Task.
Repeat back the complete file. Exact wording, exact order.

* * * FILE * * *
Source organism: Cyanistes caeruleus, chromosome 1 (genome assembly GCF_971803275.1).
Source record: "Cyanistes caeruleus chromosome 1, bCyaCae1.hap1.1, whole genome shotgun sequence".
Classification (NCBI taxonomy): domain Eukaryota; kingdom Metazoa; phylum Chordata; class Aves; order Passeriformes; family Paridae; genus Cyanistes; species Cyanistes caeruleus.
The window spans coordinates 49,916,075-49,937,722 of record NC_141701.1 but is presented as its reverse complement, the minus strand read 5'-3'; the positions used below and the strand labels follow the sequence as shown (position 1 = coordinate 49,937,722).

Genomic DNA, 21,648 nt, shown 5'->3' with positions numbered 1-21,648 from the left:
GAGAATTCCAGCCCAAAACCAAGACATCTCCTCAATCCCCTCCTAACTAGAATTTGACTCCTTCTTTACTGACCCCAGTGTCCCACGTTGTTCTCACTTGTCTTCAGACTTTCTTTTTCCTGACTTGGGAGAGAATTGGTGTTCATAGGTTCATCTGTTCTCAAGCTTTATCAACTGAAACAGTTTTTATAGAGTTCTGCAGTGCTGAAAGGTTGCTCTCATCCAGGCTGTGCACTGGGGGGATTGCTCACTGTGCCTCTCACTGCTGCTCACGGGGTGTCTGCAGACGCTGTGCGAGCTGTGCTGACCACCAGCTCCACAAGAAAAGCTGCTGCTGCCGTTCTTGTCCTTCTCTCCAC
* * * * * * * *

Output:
Source organism: Cyanistes caeruleus, chromosome 1 (genome assembly GCF_971803275.1).
Source record: "Cyanistes caeruleus chromosome 1, bCyaCae1.hap1.1, whole genome shotgun sequence".
Classification (NCBI taxonomy): domain Eukaryota; kingdom Metazoa; phylum Chordata; class Aves; order Passeriformes; family Paridae; genus Cyanistes; species Cyanistes caeruleus.
The window spans coordinates 49,916,075-49,937,722 of record NC_141701.1 but is presented as its reverse complement, the minus strand read 5'-3'; the positions used below and the strand labels follow the sequence as shown (position 1 = coordinate 49,937,722).

Genomic DNA, 21,648 nt, shown 5'->3' with positions numbered 1-21,648 from the left:
GAGAATTCCAGCCCAAAACCAAGACATCTCCTCAATCCCCTCCTAACTAGAATTTGACTCCTTCTTTACTGACCCCAGTGTCCCACGTTGTTCTCACTTGTCTTCAGACTTTCTTTTTCCTGACTTGGGAGAGAATTGGTGTTCATAGGTTCATCTGTTCTCAAGCTTTATCAACTGAAACAGTTTTTATAGAGTTCTGCAGTGCTGAAAGGTTGCTCTCATCCAGGCTGTGCACTGGGGGGATTGCTCACTGTGCCTCTCACTGCTGCTCACGGGGTGTCTGCAGACGCTGTGCGAGCTGTGCTGACCACCAGCTCCACAAGAAAAGCTGCTGCTGCCGTTCTTGTCCTTCTCTCCAC